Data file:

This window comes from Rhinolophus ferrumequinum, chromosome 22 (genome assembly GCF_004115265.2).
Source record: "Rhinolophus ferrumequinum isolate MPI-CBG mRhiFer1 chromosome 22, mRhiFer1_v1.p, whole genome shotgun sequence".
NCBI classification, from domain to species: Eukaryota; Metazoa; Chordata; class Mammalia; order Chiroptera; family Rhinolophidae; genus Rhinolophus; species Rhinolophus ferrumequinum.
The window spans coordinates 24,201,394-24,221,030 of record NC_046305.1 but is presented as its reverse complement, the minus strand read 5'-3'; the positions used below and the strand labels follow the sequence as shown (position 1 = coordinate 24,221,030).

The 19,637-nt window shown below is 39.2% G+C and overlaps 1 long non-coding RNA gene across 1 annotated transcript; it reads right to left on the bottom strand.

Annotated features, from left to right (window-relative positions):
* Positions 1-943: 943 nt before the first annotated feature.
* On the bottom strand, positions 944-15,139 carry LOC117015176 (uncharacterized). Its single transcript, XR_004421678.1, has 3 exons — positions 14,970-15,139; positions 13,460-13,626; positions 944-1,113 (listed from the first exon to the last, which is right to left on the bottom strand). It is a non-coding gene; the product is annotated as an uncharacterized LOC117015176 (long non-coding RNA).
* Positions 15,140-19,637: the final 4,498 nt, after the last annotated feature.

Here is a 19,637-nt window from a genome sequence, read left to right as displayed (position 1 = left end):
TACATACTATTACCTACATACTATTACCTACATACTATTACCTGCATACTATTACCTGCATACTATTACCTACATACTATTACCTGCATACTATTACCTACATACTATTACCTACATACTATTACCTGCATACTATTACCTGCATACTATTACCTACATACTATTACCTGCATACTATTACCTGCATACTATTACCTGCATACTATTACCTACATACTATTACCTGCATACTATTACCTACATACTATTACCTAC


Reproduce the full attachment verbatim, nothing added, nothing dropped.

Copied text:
This window comes from Rhinolophus ferrumequinum, chromosome 22 (genome assembly GCF_004115265.2).
Source record: "Rhinolophus ferrumequinum isolate MPI-CBG mRhiFer1 chromosome 22, mRhiFer1_v1.p, whole genome shotgun sequence".
NCBI classification, from domain to species: Eukaryota; Metazoa; Chordata; class Mammalia; order Chiroptera; family Rhinolophidae; genus Rhinolophus; species Rhinolophus ferrumequinum.
The window spans coordinates 24,201,394-24,221,030 of record NC_046305.1 but is presented as its reverse complement, the minus strand read 5'-3'; the positions used below and the strand labels follow the sequence as shown (position 1 = coordinate 24,221,030).

The 19,637-nt window shown below is 39.2% G+C and overlaps 1 long non-coding RNA gene across 1 annotated transcript; it reads right to left on the bottom strand.

Annotated features, from left to right (window-relative positions):
* Positions 1-943: 943 nt before the first annotated feature.
* On the bottom strand, positions 944-15,139 carry LOC117015176 (uncharacterized). Its single transcript, XR_004421678.1, has 3 exons — positions 14,970-15,139; positions 13,460-13,626; positions 944-1,113 (listed from the first exon to the last, which is right to left on the bottom strand). It is a non-coding gene; the product is annotated as an uncharacterized LOC117015176 (long non-coding RNA).
* Positions 15,140-19,637: the final 4,498 nt, after the last annotated feature.

Here is a 19,637-nt window from a genome sequence, read left to right as displayed (position 1 = left end):
TACATACTATTACCTACATACTATTACCTACATACTATTACCTGCATACTATTACCTGCATACTATTACCTACATACTATTACCTGCATACTATTACCTACATACTATTACCTACATACTATTACCTGCATACTATTACCTGCATACTATTACCTACATACTATTACCTGCATACTATTACCTGCATACTATTACCTGCATACTATTACCTACATACTATTACCTGCATACTATTACCTACATACTATTACCTAC